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A Hatchett Report Investigation . . . Astonishing futuristic imagery of the human race and a planet just beginning to right itself. A terrifying vision of what can go wrong in a world without transparency. It’s 2036, an age of global water conflict and controlled media.
A Hatchett Report was supposed to be some darknet rogue news outlet started after the web was hijacked. Others say it was a government sponsored cover putting out counterintelligence to throw chaos into off-grid communities. Something really bad happened? The reader will hear more about that in Book 2 of this series.
A blacklisted journalist finds herself at a perilous crossroads between her explosive past and the future of humanity. Truby Goodman is relocated to Americas Sector N3-24F, the defunct Old Faithful Inn in Wyoming, isolated with four companions she knows little about.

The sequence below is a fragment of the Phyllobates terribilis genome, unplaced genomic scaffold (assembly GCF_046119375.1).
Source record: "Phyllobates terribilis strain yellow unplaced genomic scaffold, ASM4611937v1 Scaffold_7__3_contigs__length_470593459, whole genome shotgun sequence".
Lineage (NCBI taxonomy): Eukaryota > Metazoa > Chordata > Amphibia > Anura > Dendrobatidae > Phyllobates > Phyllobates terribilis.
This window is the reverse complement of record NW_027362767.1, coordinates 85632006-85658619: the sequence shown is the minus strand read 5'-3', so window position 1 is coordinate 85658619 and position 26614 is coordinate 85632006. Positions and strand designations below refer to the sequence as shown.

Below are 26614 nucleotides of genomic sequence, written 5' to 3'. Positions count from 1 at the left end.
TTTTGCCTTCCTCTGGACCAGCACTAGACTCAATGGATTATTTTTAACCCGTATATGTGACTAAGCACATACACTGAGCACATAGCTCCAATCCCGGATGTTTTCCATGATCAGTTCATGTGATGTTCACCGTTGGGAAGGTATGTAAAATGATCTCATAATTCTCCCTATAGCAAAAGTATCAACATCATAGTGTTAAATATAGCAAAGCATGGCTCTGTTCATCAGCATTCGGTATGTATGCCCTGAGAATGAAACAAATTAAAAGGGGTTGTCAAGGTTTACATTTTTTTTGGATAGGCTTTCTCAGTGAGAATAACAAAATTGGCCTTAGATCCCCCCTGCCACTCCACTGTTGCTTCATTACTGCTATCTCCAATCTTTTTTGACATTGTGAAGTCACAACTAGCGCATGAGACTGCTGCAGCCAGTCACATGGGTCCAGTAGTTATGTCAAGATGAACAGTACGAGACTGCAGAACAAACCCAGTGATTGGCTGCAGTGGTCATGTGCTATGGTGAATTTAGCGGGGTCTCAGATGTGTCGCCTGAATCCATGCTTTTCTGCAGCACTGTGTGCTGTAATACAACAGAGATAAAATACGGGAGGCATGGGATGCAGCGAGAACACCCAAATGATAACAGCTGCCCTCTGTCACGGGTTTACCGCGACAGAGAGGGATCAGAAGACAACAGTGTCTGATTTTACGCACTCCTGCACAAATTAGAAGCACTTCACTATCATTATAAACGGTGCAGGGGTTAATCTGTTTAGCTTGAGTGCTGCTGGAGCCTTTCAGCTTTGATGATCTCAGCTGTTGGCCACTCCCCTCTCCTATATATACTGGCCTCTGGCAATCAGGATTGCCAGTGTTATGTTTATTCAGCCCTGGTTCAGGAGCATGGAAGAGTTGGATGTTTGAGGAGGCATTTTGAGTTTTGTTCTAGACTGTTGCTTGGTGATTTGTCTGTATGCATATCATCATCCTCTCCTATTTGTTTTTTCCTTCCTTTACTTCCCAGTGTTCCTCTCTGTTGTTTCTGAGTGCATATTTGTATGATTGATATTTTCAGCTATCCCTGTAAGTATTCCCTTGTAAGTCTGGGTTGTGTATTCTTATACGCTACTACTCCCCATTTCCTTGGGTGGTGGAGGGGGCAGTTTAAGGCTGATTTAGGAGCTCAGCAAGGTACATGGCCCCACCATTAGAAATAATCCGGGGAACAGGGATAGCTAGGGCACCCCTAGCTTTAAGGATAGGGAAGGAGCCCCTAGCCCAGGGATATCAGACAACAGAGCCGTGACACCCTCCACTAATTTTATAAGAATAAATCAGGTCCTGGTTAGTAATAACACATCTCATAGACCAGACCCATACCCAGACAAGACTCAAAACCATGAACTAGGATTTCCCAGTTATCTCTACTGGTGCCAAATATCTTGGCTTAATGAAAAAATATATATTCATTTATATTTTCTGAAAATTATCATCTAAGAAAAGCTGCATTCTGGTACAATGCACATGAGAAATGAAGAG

Once one of Interpol’s most wanted, she is now bound by agreement with the government. Goodman is haunted by the memories of a child she loves that is one of three Alpha Generation geniuses chosen to design a solution to end the international water crisis.
The Global Security Council’s WREN project soon becomes plagued by off-gridders who oppose it and a rogue darknet underground news outlet. When WREN is compromised during an opening ceremony live broadcast, plunged into a global state of emergency.
Who is Truby Goodman? Truby personifies the schism between two worlds that is currently playing out on the world stage. In reality, it’s the human existential dilemma when you lose sight of your inner compass.